Gene: And so you might be giving up some money short-term to make money in the long-term. And I think that, that, and remember I always thought if you pay a salesperson well enough where even if your profits are nominal for new clients over a period of time, those new clients are providing you with not only chargeable work, but also potential references-
Gene: That can bring in other clients where you’re not paying a salesperson that commission. So having a good salesperson out there is another way to generate that work.
Elizabeth: Okay. So here’s our list. I’m gonna run it down again for everyone. One, Google AdWords-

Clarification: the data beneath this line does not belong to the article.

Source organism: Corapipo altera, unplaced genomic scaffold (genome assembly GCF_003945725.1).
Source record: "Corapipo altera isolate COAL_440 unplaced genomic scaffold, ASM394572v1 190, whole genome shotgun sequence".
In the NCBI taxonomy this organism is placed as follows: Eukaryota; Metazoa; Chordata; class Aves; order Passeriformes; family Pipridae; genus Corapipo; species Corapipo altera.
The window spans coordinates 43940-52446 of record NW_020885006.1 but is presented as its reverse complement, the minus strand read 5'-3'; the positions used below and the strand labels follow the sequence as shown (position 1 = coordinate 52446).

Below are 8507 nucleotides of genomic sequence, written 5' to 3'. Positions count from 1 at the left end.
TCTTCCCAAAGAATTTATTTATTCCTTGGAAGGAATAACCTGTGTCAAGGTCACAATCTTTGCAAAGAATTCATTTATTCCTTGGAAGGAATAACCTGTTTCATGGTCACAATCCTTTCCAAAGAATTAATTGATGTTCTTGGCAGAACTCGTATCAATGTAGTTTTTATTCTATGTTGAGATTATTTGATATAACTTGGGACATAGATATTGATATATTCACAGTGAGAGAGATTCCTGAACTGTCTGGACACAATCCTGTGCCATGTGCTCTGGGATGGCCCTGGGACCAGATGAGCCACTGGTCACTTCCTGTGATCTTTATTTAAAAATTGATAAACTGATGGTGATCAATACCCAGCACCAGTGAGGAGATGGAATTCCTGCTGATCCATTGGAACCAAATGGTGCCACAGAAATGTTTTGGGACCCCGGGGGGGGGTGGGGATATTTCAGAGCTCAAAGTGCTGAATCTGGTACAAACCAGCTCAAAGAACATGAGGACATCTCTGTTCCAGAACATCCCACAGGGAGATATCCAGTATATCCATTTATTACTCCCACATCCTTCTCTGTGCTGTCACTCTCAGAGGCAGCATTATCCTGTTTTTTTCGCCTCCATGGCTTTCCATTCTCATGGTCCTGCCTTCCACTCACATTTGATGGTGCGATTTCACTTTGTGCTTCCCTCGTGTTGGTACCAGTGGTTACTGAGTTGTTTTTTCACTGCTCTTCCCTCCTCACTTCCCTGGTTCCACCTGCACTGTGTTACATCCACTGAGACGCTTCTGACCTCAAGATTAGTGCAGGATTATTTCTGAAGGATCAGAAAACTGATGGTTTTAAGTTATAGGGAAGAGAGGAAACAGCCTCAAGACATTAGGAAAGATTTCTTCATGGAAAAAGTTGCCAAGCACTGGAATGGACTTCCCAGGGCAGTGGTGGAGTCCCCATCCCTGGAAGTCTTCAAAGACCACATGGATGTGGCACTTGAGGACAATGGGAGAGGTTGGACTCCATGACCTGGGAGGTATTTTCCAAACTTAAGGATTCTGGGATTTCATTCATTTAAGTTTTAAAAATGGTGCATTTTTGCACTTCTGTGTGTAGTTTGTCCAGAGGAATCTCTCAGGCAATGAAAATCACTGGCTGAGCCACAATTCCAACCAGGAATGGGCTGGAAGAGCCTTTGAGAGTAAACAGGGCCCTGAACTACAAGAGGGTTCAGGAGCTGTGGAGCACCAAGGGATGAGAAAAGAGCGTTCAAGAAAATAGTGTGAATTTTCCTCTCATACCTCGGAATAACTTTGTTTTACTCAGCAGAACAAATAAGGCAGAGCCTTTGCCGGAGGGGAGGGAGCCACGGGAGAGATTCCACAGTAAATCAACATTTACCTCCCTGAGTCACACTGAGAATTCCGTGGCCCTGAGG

Elizabeth: Where you can highly target people by location. Two, Facebook advertising, which may, or may not work for you depending on where you’re located, and how much-
Gene: Again we’re talking B2B companies. Right?
Elizabeth: B2B company.
Gene: Boring commercial cleaning. You know?
Gene: That’s boring.
Elizabeth: Radio advertising, which is actually pretty I don’t know I think, I feel like you get a good bang for your buck there.
Elizabeth: Billboard advertising.
Elizabeth: And then finally hiring a salesperson on a fairly generous commission.
Elizabeth: Great. Okay, we’ll be right back with Gene’s Word of Brilliance.
WORD OF BRILLIANCE: Demos
Elizabeth: Okay. And we’re back. Gene, what’s your Word of Brilliance this week?
Gene: So my Word of Brilliance this week, Elizabeth, is demos.
Gene: As in software demos.